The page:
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Philippines Supreme Court hears legal challenge seeking equal marriage

Nick Duffy June 19, 2018

Two men kiss during a Rite of Holy Union ceremony for the Lesbians Gays Bisexual and Transgenders (LGBT) community in Manila on June 28, 2015. (NOEL CELIS/AFP/Getty)

The Philippines Supreme Court has begun to hear a legal challenge seeking same-sex marriage.

The court has today (June 19) begun to hear the challenge from gay activist and lawyer Jesus Falcis, 31, who is seeking to challenge the Family Code of the Philippines, a law that defines marriage as “a special contract of permanent union between a man and a woman.”

Falcis will argue that the law violates his constitutional rights to life and liberty, and argue that limiting civil marriages to opposite-sex couples violates the equal protection clause of the Philippines Constitution.

The move is opposed by religious leaders in the strongly Catholic country, but Falcis contends that his right to a civil marriage is nothing to do with religion.

Speaking to The Guardian, he said: “I want to emphasise, we are talking about civil or legal marriage. Churches all over the country will still be able to perform their own religious marriages according to their own doctrines.”

Filipino LGBT couples hold placards and kiss their partners during a mass ‘wedding rites’ on June 28, 2015 in Manila, Philippines. (Dondi Tawatao/Getty)

In his opening arguments, Falis cited the case of gay couple Cresencio Agbayani and Marlon Felipe, who have been together for 12 years but are still treated as “strangers” by the law, which does not recognise any form of partnership for same-sex couples.

According to the Philippine Star, he said: “They are growing old… they worry about a lot of things married couples don’t worry about – does my partner have a right to my government benefits? Will my partner be allowed in the hospital to make decisions for me? Does my partner have the legal right – and duty – to make funeral arrangements for me?

“[The ban] denies the petitioners of the equal protection of the laws, and violates the religious freedom of petitioners.”

A Filipino couple exchange ‘Rite of Holy Union’ vows during mass ‘wedding rites’ on June 28, 2015 in Manila, Philippines. (Dondi Tawatao/Getty)

The Office of the Solicitor General will attempt to defend the law as it stands, arguing that Falcis has no standing to challenge the law and that he has failed to show any “injury” as the result of the current provisions banning gay marriage.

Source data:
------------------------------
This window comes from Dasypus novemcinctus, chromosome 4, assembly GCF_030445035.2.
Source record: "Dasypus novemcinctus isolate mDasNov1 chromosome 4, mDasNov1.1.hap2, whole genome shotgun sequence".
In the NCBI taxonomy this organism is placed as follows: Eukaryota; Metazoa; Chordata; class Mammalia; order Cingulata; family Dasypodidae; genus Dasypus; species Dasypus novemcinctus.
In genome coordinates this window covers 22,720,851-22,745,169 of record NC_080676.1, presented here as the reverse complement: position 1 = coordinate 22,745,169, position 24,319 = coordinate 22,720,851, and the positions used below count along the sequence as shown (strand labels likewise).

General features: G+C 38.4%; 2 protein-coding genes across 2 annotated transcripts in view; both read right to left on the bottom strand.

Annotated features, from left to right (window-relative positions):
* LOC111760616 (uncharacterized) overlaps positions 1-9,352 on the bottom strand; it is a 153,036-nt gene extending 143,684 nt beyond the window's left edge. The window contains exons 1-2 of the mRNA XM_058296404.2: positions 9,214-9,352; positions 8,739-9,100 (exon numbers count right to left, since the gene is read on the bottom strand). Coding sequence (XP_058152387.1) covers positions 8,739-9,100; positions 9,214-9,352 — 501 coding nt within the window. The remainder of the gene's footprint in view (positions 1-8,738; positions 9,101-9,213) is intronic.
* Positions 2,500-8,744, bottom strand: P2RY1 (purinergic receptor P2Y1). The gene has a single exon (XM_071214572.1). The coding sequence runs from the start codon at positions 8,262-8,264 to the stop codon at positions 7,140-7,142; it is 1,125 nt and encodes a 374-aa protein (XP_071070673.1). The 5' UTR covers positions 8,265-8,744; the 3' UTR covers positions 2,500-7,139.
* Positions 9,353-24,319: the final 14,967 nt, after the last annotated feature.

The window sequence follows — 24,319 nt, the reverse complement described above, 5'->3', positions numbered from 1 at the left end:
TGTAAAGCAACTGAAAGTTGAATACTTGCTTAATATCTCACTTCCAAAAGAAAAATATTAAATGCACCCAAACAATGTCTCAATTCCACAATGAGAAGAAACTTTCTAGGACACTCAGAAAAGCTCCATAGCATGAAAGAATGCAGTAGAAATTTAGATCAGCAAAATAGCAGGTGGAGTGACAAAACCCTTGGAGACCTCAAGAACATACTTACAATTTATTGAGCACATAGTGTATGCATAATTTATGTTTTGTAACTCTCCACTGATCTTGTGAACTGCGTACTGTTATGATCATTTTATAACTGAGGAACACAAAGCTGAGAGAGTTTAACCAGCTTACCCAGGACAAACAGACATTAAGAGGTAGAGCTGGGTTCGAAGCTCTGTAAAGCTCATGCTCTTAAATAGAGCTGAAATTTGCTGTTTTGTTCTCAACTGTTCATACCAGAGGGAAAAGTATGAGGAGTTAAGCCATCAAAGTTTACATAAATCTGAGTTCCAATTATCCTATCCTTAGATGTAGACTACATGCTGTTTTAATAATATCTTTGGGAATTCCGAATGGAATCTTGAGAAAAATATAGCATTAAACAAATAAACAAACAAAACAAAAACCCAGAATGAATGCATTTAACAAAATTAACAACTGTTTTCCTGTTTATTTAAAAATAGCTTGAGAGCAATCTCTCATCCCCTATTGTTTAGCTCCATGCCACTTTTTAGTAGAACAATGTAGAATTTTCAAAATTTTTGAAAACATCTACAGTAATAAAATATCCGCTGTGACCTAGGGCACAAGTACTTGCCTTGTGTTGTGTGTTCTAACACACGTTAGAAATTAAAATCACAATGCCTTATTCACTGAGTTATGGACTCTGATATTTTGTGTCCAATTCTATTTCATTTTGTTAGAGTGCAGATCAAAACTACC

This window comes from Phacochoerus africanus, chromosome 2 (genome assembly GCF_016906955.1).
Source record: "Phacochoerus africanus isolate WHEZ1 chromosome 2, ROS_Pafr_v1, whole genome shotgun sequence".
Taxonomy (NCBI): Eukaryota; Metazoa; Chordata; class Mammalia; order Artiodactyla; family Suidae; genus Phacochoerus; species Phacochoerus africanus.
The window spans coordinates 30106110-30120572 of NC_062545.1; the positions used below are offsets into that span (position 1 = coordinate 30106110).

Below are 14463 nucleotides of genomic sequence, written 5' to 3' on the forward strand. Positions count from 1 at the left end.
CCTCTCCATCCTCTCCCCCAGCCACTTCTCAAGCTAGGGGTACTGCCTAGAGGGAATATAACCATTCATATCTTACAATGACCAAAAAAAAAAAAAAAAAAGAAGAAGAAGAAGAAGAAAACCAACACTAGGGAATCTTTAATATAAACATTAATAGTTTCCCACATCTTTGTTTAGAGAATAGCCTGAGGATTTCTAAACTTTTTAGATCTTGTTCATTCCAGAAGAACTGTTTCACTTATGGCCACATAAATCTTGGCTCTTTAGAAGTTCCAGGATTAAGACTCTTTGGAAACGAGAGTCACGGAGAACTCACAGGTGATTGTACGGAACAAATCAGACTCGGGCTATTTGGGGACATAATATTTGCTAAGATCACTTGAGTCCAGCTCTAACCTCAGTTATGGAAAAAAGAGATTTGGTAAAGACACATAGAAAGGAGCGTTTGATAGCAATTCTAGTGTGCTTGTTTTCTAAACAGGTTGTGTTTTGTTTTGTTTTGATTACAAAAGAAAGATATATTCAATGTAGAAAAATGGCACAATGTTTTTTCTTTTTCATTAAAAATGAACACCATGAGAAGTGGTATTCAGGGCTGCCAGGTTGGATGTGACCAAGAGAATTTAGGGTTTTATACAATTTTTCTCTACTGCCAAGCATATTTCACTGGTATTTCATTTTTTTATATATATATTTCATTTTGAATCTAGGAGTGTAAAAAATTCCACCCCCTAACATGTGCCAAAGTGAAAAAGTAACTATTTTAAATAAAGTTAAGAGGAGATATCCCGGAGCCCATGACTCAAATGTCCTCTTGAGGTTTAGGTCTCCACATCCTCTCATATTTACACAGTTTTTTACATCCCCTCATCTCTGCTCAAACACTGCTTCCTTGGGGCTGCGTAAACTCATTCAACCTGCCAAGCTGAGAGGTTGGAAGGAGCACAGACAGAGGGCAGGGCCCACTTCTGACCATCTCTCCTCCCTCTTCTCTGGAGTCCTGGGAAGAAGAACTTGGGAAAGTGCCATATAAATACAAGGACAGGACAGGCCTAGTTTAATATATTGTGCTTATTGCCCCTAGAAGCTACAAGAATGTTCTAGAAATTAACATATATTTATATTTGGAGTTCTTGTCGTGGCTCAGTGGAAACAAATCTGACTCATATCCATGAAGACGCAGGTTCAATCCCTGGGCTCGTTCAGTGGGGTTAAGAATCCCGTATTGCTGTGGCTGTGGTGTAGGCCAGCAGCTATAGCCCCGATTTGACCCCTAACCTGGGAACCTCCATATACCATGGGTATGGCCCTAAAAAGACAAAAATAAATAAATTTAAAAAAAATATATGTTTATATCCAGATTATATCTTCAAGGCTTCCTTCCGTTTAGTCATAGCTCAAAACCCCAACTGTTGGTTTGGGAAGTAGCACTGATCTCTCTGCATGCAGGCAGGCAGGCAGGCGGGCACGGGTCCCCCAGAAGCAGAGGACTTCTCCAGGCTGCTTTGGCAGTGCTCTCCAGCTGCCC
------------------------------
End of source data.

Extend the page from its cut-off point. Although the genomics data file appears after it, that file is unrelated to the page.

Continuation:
The country’s unpredictable and volatile President Rodrigo Duterte, who is often likened to Donald Trump, has repeatedly flip-flopped on whether he supports gay unions.

During the run-up to the 2016 presidential election Duterte said he would push for legislation to allow same-sex marriage, joking that the Bible should have clarified that marriage was for “Adam, Eve and the gays.”

Members and supporters of the lesbian, gay, bisexual, transgender (LGBT) community take part in a parade in Manila on December 13, 2014. (JAY DIRECTO/AFP/Getty)

In March 2017 he abruptly reversed his stance, insisting LGBT issues were Western culture and “can’t apply to us, because we are Catholics.”

He added: “And there is the civil code, which states you can only marry a woman for me, and for a woman to marry a man. That’s the law in the Philippines.”

Duterte completed his full 360-degree turn in December 2017, when he again offered support for same-sex marriage and has said he plans to set up a LGBT commission.

Philippine President Rodrigo Duterte (L) stands next to newly-installed army commanding general Major General Rolando Bautista (R) during the turn-over ceremony of the army commanding general at Fort Bonifacio in Manila on October 5, 2017. Newly installed army commanding general Major General Rolando Bautista said in his speech the army hopes to end the war in Marawi at the end of October. / AFP PHOTO / TED ALJIBE (Photo credit should read TED ALJIBE/AFP/Getty Images)
Philippine President Rodrigo Duterte (TED ALJIBE/AFP/Getty Images)

The President said he “doesn’t have a problem with a man marrying a man,” adding: “We will have to change the law.”

A statement from his office said: “President Duterte is the president of all Filipinos. This administration has long espoused inclusivity and sensitivity. We make no distinction. We are all Filipinos enjoying our rights, freedom and equality before the law.”

The Philippines is one of the most LGBT-friendly countries in Asia, with a 2014 poll finding that 73 percent of Filipinos believe homosexuality should be accepted.

However, there has been little in the way of progress.

There are no national LGBT anti-discrimination laws, no recognition of same-sex marriage, and the Family Code of the Philippines defines marriage as “a special contract of permanent union between a man and a woman.”

More: Asia, duterte, Gay, Law, LGBT, Philippines, Philippines, supreme court

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